dodgeball_2
I was talking with a friend of mine who I used to work with at camp many years ago. He is currently the director of a private day camp. We got on the subject of dodgeball and he says to me, “The owners no longer allow the campers to play dodgeball.”

WHAT!?!

When I worked for a YMCA camp about 10 years ago we held a dodgeball event that we titled “DeathBall”. This even consisted of two games, male counselors vs. male high school campers and female counselors vs. female high school campers. We played on the camp tennis court and used those red rubber balls that you play four square with. One of the red balls was pretty small and you could throw that thing hard – it was the deathball. This ball was banned during all normal dodgeball games.

We brought out the popcorn machine and the DJ sound system and all the campers gathered outside the fenced-in tennis court. Music was pumping, campers were screaming and red rubber balls were flying. It was epic.

When I talk with staff that I worked with there we always talk about that event. It was very fun and memorable.

That kind of thing wouldn’t fly these days. At my camp we still play dodgeball (probably too much), but we play with small soft Gator balls. So far, it hasn’t been outlawed at our camp.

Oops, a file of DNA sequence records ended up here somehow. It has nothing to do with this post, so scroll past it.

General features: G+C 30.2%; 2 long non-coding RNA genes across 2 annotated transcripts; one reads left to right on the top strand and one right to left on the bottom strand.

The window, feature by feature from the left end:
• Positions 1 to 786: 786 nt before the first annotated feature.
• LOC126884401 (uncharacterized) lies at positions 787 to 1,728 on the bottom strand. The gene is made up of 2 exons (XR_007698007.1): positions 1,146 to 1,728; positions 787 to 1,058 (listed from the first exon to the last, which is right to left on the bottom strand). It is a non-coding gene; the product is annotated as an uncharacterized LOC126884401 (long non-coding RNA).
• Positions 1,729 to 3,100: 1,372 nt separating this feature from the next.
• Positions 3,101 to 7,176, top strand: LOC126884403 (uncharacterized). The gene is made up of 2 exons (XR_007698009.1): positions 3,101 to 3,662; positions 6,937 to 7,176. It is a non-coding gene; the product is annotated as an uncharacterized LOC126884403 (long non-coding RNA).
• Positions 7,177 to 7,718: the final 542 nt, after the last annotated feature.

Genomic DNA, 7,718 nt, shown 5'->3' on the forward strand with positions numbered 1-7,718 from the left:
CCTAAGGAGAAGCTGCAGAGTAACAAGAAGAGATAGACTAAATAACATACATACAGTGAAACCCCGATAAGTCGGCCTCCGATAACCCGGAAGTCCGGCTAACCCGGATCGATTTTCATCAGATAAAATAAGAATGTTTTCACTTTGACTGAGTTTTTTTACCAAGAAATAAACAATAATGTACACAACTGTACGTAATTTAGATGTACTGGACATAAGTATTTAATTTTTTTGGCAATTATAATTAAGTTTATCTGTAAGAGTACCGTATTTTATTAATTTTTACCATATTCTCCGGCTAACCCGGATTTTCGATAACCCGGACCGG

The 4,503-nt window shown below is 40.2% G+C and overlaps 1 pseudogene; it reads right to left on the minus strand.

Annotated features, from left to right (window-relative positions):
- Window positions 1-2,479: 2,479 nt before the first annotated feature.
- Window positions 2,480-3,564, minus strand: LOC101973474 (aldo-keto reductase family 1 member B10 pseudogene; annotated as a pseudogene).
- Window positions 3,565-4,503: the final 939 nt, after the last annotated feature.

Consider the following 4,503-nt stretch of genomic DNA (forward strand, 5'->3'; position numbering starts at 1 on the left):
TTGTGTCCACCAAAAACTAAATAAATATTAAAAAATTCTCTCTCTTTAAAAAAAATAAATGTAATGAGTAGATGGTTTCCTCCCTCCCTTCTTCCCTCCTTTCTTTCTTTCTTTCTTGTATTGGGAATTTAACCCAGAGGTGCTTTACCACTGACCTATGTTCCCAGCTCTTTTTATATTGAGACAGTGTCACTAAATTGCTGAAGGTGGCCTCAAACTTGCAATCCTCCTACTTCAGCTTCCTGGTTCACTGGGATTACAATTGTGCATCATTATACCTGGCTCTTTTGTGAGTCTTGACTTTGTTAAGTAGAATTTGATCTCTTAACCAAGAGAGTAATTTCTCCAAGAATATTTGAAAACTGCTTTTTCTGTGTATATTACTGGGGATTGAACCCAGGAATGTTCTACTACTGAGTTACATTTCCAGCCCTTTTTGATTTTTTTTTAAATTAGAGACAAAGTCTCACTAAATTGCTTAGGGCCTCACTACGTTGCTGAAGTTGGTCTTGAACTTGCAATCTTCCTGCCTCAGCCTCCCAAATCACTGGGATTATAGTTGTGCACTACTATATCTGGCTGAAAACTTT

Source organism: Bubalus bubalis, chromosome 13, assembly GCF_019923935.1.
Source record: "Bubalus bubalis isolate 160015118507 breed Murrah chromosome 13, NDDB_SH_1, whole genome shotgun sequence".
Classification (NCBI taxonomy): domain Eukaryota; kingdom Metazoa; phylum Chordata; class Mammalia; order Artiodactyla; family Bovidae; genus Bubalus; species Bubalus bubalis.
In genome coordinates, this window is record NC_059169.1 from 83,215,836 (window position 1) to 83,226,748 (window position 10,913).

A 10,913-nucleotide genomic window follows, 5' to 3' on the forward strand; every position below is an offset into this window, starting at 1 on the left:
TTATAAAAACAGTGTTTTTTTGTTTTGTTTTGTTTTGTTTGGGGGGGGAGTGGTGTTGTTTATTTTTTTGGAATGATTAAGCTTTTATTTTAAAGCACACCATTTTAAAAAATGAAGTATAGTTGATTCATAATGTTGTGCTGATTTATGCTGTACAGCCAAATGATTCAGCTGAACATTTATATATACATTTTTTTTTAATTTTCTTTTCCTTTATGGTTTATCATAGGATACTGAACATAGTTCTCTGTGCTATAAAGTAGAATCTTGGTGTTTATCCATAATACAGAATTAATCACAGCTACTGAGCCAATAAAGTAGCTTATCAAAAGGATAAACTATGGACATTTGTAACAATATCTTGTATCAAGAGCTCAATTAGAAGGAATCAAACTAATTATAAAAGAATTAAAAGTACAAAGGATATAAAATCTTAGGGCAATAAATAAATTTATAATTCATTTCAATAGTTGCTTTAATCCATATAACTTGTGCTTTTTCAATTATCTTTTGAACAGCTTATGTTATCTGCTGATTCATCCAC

I realize camp has to change with the times, and in this safety conscious, sue happy era, old school games and activities are being pushed out of camp.

Fortunately, campers can, and do, have just as good a time playing safe games and engaging in safe activities, as they do playing rough games and engaging in questionable activities.

Does your camp allow dodgeball?

Emotional Safety vs. Physical Safety

My personal feeling is that we should be focusing on emotional safety much more than physical safety.

It’s easy to stop playing dodgeball or put a helmet on a camper before they climb a boulder (that any seven year old can safely climb). It’s not so easy to keep all your campers emotionally safe, in fact it’s down right difficult. Also, emotional safety isn’t taken into account when purchasing camp insurance. Maybe that’s why we focus so much of our time and energy into physical safety.

My scars and broken bones have all healed from my antics and shenanigans as a kid. Some of my emotional scars haven’t.

Do I have the answers on how to keep all campers safe emotionally? Heck no.

Do you?

How does your camp address this issue?

Have a different opinion?